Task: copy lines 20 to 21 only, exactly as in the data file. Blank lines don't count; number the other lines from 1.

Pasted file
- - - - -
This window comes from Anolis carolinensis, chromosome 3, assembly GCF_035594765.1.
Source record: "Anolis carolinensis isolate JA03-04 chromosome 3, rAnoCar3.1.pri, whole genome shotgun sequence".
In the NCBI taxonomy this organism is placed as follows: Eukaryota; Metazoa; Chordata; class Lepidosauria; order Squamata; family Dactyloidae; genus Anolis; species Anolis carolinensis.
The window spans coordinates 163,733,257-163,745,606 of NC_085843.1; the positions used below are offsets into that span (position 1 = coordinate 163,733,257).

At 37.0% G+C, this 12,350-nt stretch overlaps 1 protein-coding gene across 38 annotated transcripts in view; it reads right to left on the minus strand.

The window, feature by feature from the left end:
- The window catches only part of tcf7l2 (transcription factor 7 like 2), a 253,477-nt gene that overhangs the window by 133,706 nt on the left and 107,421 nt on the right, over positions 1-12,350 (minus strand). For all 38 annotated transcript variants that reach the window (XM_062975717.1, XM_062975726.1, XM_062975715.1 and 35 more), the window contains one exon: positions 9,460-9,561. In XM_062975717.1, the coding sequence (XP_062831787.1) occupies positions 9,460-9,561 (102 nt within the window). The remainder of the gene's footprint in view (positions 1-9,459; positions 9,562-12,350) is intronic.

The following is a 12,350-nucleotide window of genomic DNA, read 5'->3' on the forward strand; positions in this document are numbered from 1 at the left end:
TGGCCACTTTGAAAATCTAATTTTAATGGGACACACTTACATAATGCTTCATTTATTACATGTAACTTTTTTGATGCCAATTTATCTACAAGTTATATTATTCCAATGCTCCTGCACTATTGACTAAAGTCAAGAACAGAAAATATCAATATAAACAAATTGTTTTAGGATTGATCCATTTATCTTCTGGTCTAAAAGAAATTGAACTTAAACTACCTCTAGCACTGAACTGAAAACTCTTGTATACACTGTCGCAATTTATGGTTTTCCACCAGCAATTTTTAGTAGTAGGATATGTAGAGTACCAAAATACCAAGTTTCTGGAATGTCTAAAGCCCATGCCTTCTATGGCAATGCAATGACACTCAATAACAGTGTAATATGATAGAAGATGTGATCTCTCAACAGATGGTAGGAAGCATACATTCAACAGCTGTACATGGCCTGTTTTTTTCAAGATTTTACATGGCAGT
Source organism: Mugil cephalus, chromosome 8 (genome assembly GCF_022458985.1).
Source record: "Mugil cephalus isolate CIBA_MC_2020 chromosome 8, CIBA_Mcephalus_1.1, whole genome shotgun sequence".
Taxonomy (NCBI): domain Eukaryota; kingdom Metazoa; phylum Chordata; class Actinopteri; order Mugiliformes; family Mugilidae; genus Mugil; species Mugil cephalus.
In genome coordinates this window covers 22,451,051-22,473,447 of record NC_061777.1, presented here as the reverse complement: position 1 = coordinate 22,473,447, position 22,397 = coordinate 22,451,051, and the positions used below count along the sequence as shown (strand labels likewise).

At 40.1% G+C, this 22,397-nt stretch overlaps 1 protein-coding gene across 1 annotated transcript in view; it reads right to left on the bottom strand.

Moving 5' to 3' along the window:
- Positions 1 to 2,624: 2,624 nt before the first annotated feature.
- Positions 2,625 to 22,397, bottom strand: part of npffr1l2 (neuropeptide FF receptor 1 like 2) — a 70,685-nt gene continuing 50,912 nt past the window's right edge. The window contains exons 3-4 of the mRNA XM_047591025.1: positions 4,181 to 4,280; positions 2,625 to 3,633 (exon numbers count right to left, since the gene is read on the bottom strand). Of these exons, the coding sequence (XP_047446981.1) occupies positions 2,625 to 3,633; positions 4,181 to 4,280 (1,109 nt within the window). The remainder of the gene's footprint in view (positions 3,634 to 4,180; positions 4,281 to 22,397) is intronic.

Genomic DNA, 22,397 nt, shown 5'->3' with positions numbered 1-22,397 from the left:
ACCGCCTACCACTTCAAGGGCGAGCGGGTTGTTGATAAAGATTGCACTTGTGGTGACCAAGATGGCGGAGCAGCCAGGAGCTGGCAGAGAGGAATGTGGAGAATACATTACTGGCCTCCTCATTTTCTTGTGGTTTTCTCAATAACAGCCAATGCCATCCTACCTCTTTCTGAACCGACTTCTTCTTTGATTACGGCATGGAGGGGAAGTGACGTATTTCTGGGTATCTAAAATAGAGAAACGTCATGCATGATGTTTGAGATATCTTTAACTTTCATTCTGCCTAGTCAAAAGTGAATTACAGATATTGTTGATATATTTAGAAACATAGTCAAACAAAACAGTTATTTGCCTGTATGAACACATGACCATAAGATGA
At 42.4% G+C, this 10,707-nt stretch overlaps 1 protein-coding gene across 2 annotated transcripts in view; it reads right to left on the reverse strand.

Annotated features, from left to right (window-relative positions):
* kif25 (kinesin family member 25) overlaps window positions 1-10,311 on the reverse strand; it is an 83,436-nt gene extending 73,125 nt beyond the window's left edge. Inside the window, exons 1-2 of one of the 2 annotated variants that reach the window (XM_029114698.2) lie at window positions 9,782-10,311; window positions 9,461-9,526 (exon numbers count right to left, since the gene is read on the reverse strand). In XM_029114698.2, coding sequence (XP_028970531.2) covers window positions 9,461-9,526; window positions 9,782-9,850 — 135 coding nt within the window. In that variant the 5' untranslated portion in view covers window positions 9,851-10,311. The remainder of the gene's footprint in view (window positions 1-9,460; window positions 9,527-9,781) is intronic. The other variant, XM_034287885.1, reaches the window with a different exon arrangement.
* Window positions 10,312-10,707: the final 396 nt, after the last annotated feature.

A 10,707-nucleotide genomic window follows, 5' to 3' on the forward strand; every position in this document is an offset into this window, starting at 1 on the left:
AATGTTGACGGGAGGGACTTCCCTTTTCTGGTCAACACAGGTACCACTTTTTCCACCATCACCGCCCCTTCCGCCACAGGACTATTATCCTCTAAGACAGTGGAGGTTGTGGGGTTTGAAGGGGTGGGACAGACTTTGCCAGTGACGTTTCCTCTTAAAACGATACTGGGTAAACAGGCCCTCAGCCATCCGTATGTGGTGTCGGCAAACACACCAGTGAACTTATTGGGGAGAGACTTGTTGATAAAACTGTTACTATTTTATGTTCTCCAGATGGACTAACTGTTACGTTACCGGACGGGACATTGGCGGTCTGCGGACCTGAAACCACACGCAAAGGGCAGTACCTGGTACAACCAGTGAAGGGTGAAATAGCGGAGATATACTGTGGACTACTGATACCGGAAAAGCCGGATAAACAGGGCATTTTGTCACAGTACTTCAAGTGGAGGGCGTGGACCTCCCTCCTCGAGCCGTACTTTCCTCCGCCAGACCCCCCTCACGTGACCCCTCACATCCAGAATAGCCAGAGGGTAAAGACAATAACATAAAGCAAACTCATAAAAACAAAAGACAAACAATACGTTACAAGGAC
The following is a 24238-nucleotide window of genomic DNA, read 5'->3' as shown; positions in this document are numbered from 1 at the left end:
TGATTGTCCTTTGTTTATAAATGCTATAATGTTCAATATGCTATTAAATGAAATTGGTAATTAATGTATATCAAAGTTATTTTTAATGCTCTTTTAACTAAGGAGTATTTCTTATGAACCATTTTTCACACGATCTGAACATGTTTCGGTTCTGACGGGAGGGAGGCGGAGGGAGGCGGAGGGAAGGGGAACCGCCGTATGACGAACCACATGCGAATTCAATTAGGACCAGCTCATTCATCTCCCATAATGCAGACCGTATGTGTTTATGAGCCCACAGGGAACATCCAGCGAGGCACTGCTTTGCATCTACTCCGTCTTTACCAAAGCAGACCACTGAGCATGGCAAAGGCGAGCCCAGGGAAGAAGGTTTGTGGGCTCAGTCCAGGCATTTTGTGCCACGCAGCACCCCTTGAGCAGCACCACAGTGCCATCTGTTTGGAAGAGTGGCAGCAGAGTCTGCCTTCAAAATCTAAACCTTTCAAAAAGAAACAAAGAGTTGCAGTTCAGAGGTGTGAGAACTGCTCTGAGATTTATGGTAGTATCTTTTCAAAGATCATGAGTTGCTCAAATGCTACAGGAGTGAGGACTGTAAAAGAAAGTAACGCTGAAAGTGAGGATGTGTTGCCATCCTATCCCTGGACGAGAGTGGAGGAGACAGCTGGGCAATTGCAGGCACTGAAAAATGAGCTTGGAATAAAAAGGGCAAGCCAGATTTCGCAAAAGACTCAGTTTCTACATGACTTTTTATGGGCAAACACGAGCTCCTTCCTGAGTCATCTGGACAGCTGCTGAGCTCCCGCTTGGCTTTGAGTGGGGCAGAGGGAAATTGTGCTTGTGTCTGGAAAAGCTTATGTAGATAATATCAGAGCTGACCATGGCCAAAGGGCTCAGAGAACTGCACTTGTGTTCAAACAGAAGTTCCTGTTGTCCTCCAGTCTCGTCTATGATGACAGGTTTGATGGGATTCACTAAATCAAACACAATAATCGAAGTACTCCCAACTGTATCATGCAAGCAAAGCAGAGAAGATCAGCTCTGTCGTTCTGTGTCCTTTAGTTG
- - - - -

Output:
At 42.4% G+C, this 10,707-nt stretch overlaps 1 protein-coding gene across 2 annotated transcripts in view; it reads right to left on the reverse strand.

Annotated features, from left to right (window-relative positions):